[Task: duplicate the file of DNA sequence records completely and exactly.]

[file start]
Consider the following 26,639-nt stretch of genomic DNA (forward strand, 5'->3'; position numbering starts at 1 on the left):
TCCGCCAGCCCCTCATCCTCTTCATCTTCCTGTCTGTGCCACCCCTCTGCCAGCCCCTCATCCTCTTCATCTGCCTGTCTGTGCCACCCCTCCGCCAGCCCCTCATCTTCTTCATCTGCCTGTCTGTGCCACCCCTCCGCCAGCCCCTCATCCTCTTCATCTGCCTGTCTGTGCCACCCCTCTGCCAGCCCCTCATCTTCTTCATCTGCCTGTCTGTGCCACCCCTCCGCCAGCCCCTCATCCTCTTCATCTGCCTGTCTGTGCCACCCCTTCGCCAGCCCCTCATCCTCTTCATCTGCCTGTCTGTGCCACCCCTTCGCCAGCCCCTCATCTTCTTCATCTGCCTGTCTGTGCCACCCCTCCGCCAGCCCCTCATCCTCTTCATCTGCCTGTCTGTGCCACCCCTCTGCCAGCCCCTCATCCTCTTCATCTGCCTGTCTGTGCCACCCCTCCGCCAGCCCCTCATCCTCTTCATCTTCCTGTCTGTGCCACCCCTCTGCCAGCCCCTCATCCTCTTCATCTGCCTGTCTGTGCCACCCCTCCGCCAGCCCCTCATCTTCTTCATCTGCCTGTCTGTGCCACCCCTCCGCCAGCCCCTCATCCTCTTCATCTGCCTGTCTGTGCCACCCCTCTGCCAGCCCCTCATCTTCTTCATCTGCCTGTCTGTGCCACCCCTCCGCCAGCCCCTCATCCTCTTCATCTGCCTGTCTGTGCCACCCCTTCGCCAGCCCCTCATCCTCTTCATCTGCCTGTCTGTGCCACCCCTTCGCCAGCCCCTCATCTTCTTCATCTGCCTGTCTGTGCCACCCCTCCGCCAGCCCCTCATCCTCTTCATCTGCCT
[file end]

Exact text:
Consider the following 26,639-nt stretch of genomic DNA (forward strand, 5'->3'; position numbering starts at 1 on the left):
TCCGCCAGCCCCTCATCCTCTTCATCTTCCTGTCTGTGCCACCCCTCTGCCAGCCCCTCATCCTCTTCATCTGCCTGTCTGTGCCACCCCTCCGCCAGCCCCTCATCTTCTTCATCTGCCTGTCTGTGCCACCCCTCCGCCAGCCCCTCATCCTCTTCATCTGCCTGTCTGTGCCACCCCTCTGCCAGCCCCTCATCTTCTTCATCTGCCTGTCTGTGCCACCCCTCCGCCAGCCCCTCATCCTCTTCATCTGCCTGTCTGTGCCACCCCTTCGCCAGCCCCTCATCCTCTTCATCTGCCTGTCTGTGCCACCCCTTCGCCAGCCCCTCATCTTCTTCATCTGCCTGTCTGTGCCACCCCTCCGCCAGCCCCTCATCCTCTTCATCTGCCTGTCTGTGCCACCCCTCTGCCAGCCCCTCATCCTCTTCATCTGCCTGTCTGTGCCACCCCTCCGCCAGCCCCTCATCCTCTTCATCTTCCTGTCTGTGCCACCCCTCTGCCAGCCCCTCATCCTCTTCATCTGCCTGTCTGTGCCACCCCTCCGCCAGCCCCTCATCTTCTTCATCTGCCTGTCTGTGCCACCCCTCCGCCAGCCCCTCATCCTCTTCATCTGCCTGTCTGTGCCACCCCTCTGCCAGCCCCTCATCTTCTTCATCTGCCTGTCTGTGCCACCCCTCCGCCAGCCCCTCATCCTCTTCATCTGCCTGTCTGTGCCACCCCTTCGCCAGCCCCTCATCCTCTTCATCTGCCTGTCTGTGCCACCCCTTCGCCAGCCCCTCATCTTCTTCATCTGCCTGTCTGTGCCACCCCTCCGCCAGCCCCTCATCCTCTTCATCTGCCT